Rusty Loses a Good Friend

James noticed the flock of doves dip down into the field of newly harvested corn, and his heart beat a little faster as he continued his drive home. He hurried into his house and changed into his hunting clothes. He grabbed his 16-guage semi-automatic shotgun and a box of #6 shells and stepped out his back door. He whistled for his hunting companion, Rusty, a born retriever, and walked briskly out of his yard. Rusty caught up with him a short while later, and when he saw James’s gun, he barked with excitement and trotted out in front. It was a pleasant sunny afternoon in September, and there was no place James would rather be than in a field of doves with Rusty by his side. He imagined watching a dozen birds flying across the field toward where he was waiting under the cover of tall pine trees. More than likely he would empty his shotgun without disturbing a single feather and watch the birds dart here and there as they winged their way back across the field. Moments later as James crossed into a stretch of broom sage, Rusty flushed a rabbit, and James took a quick shot only to watch the rabbit’s cotton tail bobbing as he made his escape. James replaced the missing shell in his shotgun’s magazine, but he was in such a hurry to get to the dove field that he forgot to switch his gun back to the safe position.

James had covered half the distance to the dove field when he came to the only obstacle between him and his objective. It was an old rusty barbwire fence three feet high. He had stepped over the fence many times, and because the barbwire had bloodied him once or twice, he normally approached it with caution. He knew better than to hold onto a gun when getting over any fence, and he knew this fence was trickier than most. However, he threw caution to the wind in his excitement and held onto his shotgun with his right hand. He bent forward slightly while holding the barb wire down with his left hand. He lifted his left leg over the barbwire, using the weight of his gun in his right hand as balance, and planted his left foot on the ground. To get his right leg over the fence was a little trickier; he pivoted on his left foot and lifted his right foot, still using his shotgun as balance. And then things went terribly wrong” He lost his balance and came down onto the barbwire. The rotten posts, one at each end of that section of the fence, broke and James fell into a heap of tangled barbwire. And then, dumb forgetfulness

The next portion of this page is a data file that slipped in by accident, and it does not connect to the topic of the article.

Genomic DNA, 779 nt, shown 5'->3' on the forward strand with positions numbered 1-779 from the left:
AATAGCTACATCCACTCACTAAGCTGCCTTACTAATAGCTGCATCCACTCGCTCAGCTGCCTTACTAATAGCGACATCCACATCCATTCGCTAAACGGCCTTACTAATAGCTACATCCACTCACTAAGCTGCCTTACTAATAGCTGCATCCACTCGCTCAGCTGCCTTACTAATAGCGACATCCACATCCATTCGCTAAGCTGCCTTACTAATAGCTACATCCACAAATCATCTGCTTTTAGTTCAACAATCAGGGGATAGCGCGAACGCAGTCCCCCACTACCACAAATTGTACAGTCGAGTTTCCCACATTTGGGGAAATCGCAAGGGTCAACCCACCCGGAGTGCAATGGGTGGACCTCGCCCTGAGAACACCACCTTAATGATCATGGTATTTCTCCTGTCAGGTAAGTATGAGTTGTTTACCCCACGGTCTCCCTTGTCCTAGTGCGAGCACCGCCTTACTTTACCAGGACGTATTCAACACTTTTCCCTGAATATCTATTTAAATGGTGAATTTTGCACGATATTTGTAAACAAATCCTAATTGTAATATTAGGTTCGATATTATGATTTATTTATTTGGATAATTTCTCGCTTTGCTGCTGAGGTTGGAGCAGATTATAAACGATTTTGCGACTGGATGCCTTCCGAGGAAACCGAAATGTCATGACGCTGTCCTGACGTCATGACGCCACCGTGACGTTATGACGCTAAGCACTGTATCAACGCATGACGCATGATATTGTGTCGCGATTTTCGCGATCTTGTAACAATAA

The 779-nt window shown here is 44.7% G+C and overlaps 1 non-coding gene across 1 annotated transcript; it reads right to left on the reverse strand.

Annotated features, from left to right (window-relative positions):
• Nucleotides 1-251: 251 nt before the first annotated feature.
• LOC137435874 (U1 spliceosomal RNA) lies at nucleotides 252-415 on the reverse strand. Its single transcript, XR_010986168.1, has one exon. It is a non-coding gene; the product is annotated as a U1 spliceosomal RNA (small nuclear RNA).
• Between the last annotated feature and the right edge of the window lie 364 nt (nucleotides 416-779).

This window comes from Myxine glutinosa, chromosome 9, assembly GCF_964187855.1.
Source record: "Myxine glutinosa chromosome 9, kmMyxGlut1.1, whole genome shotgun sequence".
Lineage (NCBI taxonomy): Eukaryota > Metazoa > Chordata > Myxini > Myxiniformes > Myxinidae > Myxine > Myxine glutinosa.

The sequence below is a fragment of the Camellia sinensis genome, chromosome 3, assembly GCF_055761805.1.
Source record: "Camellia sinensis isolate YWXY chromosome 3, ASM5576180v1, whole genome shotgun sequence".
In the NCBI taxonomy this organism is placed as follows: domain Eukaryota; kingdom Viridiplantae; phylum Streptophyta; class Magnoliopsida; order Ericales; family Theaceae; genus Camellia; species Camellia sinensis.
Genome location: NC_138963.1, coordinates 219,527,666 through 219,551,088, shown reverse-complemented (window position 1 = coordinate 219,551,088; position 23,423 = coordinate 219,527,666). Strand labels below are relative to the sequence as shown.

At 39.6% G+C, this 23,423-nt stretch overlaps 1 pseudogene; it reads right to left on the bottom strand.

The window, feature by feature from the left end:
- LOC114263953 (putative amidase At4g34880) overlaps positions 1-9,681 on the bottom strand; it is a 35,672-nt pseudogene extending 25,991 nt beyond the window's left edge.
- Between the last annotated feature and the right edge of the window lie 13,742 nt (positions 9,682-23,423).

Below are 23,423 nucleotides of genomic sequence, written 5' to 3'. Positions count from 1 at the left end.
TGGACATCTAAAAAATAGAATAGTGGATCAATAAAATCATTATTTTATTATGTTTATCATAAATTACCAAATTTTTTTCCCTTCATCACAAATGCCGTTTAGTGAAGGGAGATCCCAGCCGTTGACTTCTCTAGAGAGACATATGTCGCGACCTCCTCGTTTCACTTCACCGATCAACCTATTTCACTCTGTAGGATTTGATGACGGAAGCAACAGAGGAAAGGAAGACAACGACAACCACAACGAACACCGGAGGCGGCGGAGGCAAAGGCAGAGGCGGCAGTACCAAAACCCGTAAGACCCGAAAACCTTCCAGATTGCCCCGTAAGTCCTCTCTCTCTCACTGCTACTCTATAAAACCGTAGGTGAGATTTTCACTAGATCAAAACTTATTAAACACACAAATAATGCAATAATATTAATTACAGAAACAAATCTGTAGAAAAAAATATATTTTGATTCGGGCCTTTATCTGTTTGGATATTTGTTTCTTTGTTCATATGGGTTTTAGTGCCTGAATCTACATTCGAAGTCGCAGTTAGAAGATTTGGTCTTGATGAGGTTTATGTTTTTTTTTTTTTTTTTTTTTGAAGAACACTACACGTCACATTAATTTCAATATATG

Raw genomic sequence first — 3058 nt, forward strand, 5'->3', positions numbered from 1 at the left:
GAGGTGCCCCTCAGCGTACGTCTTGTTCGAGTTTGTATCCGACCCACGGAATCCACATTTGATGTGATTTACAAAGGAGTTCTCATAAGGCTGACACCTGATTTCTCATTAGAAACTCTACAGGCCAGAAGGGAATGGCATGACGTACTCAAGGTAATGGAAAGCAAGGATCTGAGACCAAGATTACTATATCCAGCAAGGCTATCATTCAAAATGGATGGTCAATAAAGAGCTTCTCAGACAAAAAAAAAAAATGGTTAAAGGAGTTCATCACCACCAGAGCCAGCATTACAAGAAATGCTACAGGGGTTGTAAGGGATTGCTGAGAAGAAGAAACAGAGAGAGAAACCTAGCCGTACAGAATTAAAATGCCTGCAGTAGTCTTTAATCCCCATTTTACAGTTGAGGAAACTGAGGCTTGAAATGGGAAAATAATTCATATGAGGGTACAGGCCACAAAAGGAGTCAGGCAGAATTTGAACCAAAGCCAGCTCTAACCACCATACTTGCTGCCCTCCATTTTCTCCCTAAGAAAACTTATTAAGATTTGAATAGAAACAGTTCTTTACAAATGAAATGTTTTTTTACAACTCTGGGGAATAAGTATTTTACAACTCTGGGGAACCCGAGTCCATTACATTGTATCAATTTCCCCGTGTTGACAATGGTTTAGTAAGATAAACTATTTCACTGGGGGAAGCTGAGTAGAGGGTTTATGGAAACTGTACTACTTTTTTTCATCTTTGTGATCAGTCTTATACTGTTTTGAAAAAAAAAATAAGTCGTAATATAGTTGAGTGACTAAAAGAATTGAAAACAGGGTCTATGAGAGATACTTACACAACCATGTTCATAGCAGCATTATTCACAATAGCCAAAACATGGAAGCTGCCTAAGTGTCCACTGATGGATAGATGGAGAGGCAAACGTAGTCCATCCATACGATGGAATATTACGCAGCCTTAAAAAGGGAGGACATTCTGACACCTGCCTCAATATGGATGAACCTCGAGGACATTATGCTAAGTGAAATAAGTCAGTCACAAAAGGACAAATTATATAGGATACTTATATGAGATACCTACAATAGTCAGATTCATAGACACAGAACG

James opened his eyes, and the common sense that had recently abandoned him came back. He was certain he had not fallen asleep and that brought him to the likely conclusion that he had blacked out, due to a concussion or some other traumatic event. Whatever the cause, he figured he needed to lie still until he figured out his situation, or until somebody discovered him. He looked all about him as best he could by rolling his eyes. He did not see, hear or smell Rusty, and that gave him hope that Rusty had gone for help. He remembered that he had held his shotgun in his right hand when he went down, and that reminded him that he had forgotten to switch the gun’s safety to the on position after shooting at the rabbit. He thought out loud: “What dam fool, especially a hunter, would hold a loaded shotgun in his hand with the safety off, while attempting to get over a barbwire fence?” His stupidity reminded him of how his daddy had tried to teach him the rules of safe gun handling and to be aware of the consequences of ignoring those rules. That brought back memories of the fun he had shared as a young fellow with his daddy who loved the outdoors, and especially hunting near the small town where they lived.